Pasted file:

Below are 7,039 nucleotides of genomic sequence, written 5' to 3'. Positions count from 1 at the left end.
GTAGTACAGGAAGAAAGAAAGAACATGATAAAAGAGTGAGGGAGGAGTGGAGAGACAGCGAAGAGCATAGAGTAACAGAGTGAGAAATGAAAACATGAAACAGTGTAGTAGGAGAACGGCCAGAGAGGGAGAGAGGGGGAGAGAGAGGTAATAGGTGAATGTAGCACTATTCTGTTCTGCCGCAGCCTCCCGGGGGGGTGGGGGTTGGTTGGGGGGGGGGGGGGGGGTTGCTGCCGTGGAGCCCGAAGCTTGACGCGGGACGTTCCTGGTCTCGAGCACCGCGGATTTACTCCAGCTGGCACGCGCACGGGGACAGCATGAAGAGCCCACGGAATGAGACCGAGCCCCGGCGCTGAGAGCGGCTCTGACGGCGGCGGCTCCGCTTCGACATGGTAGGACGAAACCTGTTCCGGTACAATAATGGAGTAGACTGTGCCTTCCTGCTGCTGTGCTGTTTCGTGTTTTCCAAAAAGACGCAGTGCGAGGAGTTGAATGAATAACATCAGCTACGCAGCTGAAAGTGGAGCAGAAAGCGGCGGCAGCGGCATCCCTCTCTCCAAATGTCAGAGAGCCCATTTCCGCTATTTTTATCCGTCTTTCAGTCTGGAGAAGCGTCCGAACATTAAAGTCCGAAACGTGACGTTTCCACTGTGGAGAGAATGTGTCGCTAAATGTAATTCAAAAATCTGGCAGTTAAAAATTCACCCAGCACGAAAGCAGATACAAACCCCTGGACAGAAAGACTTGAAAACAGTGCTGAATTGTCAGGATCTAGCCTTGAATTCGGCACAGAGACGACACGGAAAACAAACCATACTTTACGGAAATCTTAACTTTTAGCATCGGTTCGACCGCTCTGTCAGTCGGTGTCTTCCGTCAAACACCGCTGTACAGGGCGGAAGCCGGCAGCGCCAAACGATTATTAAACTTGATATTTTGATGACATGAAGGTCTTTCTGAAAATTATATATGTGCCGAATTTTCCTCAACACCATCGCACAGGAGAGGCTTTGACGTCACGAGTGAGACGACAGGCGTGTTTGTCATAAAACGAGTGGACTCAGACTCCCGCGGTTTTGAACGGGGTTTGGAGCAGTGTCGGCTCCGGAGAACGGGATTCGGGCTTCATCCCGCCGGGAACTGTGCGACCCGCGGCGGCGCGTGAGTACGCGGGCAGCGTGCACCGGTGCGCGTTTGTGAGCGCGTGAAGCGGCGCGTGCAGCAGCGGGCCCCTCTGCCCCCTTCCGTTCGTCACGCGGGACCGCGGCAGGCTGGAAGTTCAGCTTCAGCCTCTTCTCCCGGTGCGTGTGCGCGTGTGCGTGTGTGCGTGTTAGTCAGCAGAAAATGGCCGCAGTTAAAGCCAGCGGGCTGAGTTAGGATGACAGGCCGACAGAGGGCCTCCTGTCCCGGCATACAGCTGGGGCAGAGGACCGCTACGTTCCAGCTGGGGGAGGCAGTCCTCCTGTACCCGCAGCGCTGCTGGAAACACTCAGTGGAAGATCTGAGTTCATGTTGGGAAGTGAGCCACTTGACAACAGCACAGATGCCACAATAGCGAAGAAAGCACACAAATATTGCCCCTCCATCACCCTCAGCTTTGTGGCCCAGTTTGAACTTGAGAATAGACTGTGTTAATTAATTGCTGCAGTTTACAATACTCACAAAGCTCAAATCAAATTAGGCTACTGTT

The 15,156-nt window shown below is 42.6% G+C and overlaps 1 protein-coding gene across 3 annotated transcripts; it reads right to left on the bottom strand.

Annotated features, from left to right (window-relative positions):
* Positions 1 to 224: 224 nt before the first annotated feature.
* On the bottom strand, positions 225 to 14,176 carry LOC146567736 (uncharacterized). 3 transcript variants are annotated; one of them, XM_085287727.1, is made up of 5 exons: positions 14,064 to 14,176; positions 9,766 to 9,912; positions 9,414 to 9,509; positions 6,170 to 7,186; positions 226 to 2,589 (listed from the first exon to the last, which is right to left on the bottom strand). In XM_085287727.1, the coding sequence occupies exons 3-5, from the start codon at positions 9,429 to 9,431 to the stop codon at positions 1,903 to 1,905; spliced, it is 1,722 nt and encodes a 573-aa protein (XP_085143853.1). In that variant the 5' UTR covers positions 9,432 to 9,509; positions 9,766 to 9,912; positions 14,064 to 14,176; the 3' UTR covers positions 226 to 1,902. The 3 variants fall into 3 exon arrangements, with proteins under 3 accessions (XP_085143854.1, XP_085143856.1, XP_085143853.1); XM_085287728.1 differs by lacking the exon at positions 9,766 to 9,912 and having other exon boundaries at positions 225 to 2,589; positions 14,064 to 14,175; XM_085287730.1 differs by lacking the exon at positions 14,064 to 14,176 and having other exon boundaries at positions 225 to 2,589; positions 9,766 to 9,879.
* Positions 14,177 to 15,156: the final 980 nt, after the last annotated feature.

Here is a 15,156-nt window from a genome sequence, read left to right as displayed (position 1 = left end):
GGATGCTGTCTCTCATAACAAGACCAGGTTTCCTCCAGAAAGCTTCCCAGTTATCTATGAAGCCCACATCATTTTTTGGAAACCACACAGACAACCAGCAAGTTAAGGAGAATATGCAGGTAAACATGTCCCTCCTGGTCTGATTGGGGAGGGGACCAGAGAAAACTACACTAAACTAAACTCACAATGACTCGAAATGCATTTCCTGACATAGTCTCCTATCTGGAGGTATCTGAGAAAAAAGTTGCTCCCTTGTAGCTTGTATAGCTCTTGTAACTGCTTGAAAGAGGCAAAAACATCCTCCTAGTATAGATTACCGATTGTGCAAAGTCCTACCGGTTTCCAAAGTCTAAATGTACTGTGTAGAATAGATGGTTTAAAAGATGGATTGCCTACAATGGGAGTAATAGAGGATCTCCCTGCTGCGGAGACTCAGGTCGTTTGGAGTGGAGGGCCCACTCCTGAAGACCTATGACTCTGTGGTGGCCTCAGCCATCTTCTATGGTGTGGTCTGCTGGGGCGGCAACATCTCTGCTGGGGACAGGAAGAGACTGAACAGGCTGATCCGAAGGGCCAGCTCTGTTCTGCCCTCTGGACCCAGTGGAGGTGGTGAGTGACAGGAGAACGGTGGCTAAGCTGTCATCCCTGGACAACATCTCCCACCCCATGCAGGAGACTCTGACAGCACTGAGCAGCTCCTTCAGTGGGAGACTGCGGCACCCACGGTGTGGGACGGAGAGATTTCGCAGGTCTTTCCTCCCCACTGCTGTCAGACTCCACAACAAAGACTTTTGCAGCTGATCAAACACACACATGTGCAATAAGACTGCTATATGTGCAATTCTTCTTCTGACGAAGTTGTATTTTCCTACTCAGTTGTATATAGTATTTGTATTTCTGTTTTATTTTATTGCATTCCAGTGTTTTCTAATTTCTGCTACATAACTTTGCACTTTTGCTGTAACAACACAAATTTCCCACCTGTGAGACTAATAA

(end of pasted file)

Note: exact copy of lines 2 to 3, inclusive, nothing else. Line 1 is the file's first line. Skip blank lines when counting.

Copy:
GTAGTACAGGAAGAAAGAAAGAACATGATAAAAGAGTGAGGGAGGAGTGGAGAGACAGCGAAGAGCATAGAGTAACAGAGTGAGAAATGAAAACATGAAACAGTGTAGTAGGAGAACGGCCAGAGAGGGAGAGAGGGGGAGAGAGAGGTAATAGGTGAATGTAGCACTATTCTGTTCTGCCGCAGCCTCCCGGGGGGGTGGGGGTTGGTTGGGGGGGGGGGGGGGGGTTGCTGCCGTGGAGCCCGAAGCTTGACGCGGGACGTTCCTGGTCTCGAGCACCGCGGATTTACTCCAGCTGGCACGCGCACGGGGACAGCATGAAGAGCCCACGGAATGAGACCGAGCCCCGGCGCTGAGAGCGGCTCTGACGGCGGCGGCTCCGCTTCGACATGGTAGGACGAAACCTGTTCCGGTACAATAATGGAGTAGACTGTGCCTTCCTGCTGCTGTGCTGTTTCGTGTTTTCCAAAAAGACGCAGTGCGAGGAGTTGAATGAATAACATCAGCTACGCAGCTGAAAGTGGAGCAGAAAGCGGCGGCAGCGGCATCCCTCTCTCCAAATGTCAGAGAGCCCATTTCCGCTATTTTTATCCGTCTTTCAGTCTGGAGAAGCGTCCGAACATTAAAGTCCGAAACGTGACGTTTCCACTGTGGAGAGAATGTGTCGCTAAATGTAATTCAAAAATCTGGCAGTTAAAAATTCACCCAGCACGAAAGCAGATACAAACCCCTGGACAGAAAGACTTGAAAACAGTGCTGAATTGTCAGGATCTAGCCTTGAATTCGGCACAGAGACGACACGGAAAACAAACCATACTTTACGGAAATCTTAACTTTTAGCATCGGTTCGACCGCTCTGTCAGTCGGTGTCTTCCGTCAAACACCGCTGTACAGGGCGGAAGCCGGCAGCGCCAAACGATTATTAAACTTGATATTTTGATGACATGAAGGTCTTTCTGAAAATTATATATGTGCCGAATTTTCCTCAACACCATCGCACAGGAGAGGCTTTGACGTCACGAGTGAGACGACAGGCGTGTTTGTCATAAAACGAGTGGACTCAGACTCCCGCGGTTTTGAACGGGGTTTGGAGCAGTGTCGGCTCCGGAGAACGGGATTCGGGCTTCATCCCGCCGGGAACTGTGCGACCCGCGGCGGCGCGTGAGTACGCGGGCAGCGTGCACCGGTGCGCGTTTGTGAGCGCGTGAAGCGGCGCGTGCAGCAGCGGGCCCCTCTGCCCCCTTCCGTTCGTCACGCGGGACCGCGGCAGGCTGGAAGTTCAGCTTCAGCCTCTTCTCCCGGTGCGTGTGCGCGTGTGCGTGTGTGCGTGTTAGTCAGCAGAAAATGGCCGCAGTTAAAGCCAGCGGGCTGAGTTAGGATGACAGGCCGACAGAGGGCCTCCTGTCCCGGCATACAGCTGGGGCAGAGGACCGCTACGTTCCAGCTGGGGGAGGCAGTCCTCCTGTACCCGCAGCGCTGCTGGAAACACTCAGTGGAAGATCTGAGTTCATGTTGGGAAGTGAGCCACTTGACAACAGCACAGATGCCACAATAGCGAAGAAAGCACACAAATATTGCCCCTCCATCACCCTCAGCTTTGTGGCCCAGTTTGAACTTGAGAATAGACTGTGTTAATTAATTGCTGCAGTTTACAATACTCACAAAGCTCAAATCAAATTAGGCTACTGTT

The 15,156-nt window shown below is 42.6% G+C and overlaps 1 protein-coding gene across 3 annotated transcripts; it reads right to left on the bottom strand.